His son and daughter thought a politician who is pro-life should also be pro-environment since that also concerns living things.
As Robinson's son, Brook, told CBN News, "If you're pro-life, how can you not be pro-creation?"
After that, Robinson felt convicted about his judging the environmentalists he felt were too liberal.
"People who I was calling environmental wackos, tree-huggers, who are really looking for God and seeing Him in nature. And because of my attitude toward them, I was literally pushing them away from the kingdom of God."
Robinson recalled the first chapter of Romans, which explains how crucial creation is.
"It says that man is without excuse from knowing God because He's revealed Himself through all that He's created," Robinson said.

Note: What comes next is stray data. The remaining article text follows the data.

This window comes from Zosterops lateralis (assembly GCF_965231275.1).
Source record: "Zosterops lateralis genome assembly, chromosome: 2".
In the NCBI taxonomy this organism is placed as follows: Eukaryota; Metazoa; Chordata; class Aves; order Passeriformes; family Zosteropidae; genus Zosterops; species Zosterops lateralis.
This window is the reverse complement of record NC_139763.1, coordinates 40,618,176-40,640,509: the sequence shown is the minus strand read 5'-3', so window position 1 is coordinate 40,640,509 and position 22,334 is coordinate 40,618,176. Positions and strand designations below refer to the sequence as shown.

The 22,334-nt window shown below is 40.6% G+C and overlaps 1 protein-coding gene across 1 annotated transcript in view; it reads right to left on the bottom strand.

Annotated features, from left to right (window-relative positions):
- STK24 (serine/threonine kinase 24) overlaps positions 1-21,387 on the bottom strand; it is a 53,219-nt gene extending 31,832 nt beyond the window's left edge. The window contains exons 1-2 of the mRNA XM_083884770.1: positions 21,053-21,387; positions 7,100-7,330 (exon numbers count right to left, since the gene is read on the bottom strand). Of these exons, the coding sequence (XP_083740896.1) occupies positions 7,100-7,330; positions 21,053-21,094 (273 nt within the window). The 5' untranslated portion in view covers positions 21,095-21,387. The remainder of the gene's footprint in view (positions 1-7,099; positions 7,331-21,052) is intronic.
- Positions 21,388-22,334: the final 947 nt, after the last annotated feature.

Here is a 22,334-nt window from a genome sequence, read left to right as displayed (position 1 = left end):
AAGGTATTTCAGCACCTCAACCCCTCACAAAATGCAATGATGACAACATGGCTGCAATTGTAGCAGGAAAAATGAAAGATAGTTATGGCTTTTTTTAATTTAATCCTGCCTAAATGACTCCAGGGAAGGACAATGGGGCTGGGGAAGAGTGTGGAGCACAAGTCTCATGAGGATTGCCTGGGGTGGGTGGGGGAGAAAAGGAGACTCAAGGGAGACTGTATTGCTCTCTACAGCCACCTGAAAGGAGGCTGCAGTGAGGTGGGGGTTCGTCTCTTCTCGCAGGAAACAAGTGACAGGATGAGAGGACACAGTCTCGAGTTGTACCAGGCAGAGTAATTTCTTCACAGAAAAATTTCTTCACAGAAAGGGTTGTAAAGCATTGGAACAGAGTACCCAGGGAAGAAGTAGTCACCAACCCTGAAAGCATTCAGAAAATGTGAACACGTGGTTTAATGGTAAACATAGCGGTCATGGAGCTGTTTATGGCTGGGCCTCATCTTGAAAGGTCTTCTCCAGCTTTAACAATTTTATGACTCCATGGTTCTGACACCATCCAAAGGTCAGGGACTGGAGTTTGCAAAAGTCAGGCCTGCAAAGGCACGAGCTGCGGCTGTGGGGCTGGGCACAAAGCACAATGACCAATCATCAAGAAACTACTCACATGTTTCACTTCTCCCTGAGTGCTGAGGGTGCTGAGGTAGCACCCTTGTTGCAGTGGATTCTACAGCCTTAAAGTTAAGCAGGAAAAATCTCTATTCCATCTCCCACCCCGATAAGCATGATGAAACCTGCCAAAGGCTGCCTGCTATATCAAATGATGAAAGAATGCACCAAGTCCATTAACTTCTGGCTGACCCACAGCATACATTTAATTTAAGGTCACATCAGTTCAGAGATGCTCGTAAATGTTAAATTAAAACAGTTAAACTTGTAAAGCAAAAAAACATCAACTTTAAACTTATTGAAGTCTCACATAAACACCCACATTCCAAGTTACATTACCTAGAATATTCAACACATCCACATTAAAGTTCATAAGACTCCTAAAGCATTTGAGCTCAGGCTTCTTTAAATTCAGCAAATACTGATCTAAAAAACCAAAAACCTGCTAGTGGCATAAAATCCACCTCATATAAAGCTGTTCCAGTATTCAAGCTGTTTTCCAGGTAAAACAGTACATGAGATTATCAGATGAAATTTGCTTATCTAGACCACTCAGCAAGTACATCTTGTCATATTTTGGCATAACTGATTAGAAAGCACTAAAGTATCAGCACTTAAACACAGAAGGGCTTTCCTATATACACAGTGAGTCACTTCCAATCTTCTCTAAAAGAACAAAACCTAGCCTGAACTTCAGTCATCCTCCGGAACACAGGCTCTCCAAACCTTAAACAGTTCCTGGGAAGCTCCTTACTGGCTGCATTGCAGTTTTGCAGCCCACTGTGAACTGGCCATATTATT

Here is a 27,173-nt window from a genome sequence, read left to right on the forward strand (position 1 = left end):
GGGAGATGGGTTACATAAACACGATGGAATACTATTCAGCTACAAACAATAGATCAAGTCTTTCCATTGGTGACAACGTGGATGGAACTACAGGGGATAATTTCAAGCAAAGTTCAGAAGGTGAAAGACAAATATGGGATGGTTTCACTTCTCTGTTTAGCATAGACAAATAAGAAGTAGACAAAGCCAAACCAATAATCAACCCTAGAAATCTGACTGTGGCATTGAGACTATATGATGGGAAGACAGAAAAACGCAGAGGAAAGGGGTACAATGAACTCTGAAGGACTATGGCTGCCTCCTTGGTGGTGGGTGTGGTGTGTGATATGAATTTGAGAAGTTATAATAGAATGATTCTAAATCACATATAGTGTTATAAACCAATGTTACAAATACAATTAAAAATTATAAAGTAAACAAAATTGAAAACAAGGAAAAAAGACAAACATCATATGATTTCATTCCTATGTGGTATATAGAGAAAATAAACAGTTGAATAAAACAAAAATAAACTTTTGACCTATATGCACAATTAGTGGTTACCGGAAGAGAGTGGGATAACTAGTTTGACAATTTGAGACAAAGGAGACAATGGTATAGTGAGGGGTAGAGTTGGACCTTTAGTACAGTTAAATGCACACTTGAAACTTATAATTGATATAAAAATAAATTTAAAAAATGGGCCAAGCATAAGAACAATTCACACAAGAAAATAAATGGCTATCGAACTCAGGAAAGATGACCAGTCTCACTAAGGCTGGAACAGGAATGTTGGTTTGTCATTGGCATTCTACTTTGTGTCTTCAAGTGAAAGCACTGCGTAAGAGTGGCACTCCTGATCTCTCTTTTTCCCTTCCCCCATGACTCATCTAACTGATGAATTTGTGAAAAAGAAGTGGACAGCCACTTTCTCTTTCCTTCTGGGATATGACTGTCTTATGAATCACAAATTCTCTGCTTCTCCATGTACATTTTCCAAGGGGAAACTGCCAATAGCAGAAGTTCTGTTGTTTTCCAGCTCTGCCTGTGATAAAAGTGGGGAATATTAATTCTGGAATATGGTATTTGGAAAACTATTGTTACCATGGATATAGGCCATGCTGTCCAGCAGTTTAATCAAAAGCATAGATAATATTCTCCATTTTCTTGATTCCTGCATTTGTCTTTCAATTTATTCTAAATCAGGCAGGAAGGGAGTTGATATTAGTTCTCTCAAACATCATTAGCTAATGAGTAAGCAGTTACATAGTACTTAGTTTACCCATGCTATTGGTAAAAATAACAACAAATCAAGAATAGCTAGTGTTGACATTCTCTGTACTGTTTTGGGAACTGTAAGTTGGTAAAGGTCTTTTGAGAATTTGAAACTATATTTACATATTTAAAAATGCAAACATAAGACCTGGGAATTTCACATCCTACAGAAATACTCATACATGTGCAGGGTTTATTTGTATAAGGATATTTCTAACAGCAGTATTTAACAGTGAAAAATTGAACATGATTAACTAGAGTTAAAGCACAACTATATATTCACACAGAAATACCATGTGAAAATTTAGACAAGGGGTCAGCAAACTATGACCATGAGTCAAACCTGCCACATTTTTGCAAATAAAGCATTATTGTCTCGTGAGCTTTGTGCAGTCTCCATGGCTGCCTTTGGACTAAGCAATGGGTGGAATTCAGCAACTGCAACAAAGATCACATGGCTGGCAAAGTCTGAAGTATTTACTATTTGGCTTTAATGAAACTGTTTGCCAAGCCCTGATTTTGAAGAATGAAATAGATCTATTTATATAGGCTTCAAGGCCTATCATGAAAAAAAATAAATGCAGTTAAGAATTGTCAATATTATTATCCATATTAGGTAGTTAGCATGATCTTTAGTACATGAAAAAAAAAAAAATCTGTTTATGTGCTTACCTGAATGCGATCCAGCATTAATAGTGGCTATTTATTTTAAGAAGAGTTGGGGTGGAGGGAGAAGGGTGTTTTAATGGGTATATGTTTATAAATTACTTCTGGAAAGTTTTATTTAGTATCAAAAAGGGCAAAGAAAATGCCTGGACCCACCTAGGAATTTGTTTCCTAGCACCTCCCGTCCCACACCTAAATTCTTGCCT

A Welcome Message
With some fear and trembling, Pastor Robinson decided to preach about creation care and call his church to fight the environmental damage and pollution harming Americans' lives and killing millions of people in the Third World.
"If we actually care about the sanctity of life, then we should care about the environment because, when an environment becomes unsustainable, it kills people," he said.
He was surprised that instead of cold shoulders, he received standing ovations, something he'd never experienced before.
"I literally started weeping because I saw that I had touched a nerve in my congregation," Pastor Robinson recalled.
Since then, the Vineyard Boise has launched a number of environmental initiatives, making it probably the most famous "green church" in the nation.
There's a major push for church members to grow food in their own pesticide-free gardens or buy it locally, both for health reasons and the good of the planet.
"By growing it yourself, you're not relying upon bringing it in from other parts of the world," Robinson's son, Brook, told CBN News while standing next to his large backyard garden.
The Garden of Feedin'
Many congregants are working in the church's vast garden, the largest in the Boise area, dubbed "The Garden of Feedin'." It supplies more than 30,000 pounds of fresh, healthy, organic produce to the needy.